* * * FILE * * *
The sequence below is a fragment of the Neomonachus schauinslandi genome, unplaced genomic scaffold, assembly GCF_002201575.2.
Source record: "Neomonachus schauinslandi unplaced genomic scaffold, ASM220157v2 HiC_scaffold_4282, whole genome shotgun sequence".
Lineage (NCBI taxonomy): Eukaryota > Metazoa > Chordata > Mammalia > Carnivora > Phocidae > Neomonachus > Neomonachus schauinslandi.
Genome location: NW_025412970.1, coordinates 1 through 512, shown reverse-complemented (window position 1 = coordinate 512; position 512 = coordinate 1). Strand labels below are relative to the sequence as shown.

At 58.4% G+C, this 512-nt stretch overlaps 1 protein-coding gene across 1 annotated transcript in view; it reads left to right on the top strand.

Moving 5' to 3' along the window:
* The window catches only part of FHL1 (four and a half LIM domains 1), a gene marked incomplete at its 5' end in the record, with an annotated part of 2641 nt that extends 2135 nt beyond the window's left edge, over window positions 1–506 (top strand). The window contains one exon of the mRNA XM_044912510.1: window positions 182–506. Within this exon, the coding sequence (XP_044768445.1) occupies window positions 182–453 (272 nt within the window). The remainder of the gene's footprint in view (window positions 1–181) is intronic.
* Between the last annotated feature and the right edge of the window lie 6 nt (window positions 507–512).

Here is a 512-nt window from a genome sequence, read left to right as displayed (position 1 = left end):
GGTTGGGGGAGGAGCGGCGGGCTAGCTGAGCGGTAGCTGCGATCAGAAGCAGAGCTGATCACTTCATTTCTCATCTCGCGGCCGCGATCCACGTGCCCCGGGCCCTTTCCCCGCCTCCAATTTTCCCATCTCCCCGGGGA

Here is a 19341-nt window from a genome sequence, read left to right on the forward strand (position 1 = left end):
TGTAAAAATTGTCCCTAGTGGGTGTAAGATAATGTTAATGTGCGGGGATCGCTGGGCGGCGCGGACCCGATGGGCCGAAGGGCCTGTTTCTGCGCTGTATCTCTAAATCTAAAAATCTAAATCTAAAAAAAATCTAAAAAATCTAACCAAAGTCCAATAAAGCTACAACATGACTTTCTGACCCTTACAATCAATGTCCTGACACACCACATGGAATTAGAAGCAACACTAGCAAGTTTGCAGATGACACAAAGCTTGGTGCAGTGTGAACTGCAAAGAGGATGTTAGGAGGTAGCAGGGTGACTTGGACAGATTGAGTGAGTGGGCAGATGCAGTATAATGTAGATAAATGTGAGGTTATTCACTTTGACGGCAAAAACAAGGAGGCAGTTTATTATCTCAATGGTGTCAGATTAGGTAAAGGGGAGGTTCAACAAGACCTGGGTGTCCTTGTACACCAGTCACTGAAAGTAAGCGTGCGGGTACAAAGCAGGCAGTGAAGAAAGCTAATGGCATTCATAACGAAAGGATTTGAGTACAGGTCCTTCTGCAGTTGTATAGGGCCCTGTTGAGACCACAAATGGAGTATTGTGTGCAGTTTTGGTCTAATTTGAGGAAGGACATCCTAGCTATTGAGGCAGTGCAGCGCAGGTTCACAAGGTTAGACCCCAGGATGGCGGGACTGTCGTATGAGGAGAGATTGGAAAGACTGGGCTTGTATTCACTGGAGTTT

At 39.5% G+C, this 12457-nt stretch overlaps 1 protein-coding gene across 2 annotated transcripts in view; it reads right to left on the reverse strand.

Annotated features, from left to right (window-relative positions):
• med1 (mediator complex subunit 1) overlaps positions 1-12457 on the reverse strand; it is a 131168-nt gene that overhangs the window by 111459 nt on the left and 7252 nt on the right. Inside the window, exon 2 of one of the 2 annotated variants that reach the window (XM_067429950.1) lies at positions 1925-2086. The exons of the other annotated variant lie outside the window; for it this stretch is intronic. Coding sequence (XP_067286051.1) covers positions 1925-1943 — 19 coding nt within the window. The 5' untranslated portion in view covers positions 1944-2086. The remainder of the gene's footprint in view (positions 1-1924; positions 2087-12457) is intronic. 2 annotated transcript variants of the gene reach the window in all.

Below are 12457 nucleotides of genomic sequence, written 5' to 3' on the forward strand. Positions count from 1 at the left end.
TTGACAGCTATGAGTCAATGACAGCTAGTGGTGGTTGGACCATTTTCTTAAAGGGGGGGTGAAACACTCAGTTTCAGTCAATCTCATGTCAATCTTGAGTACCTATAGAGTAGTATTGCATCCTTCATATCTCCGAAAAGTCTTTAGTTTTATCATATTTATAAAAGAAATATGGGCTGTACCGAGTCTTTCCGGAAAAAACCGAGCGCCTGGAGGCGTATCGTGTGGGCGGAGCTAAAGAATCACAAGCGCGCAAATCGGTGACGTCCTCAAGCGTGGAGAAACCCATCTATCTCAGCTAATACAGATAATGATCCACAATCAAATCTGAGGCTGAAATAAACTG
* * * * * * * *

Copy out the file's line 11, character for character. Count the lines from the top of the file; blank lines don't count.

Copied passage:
Here is a 19341-nt window from a genome sequence, read left to right on the forward strand (position 1 = left end):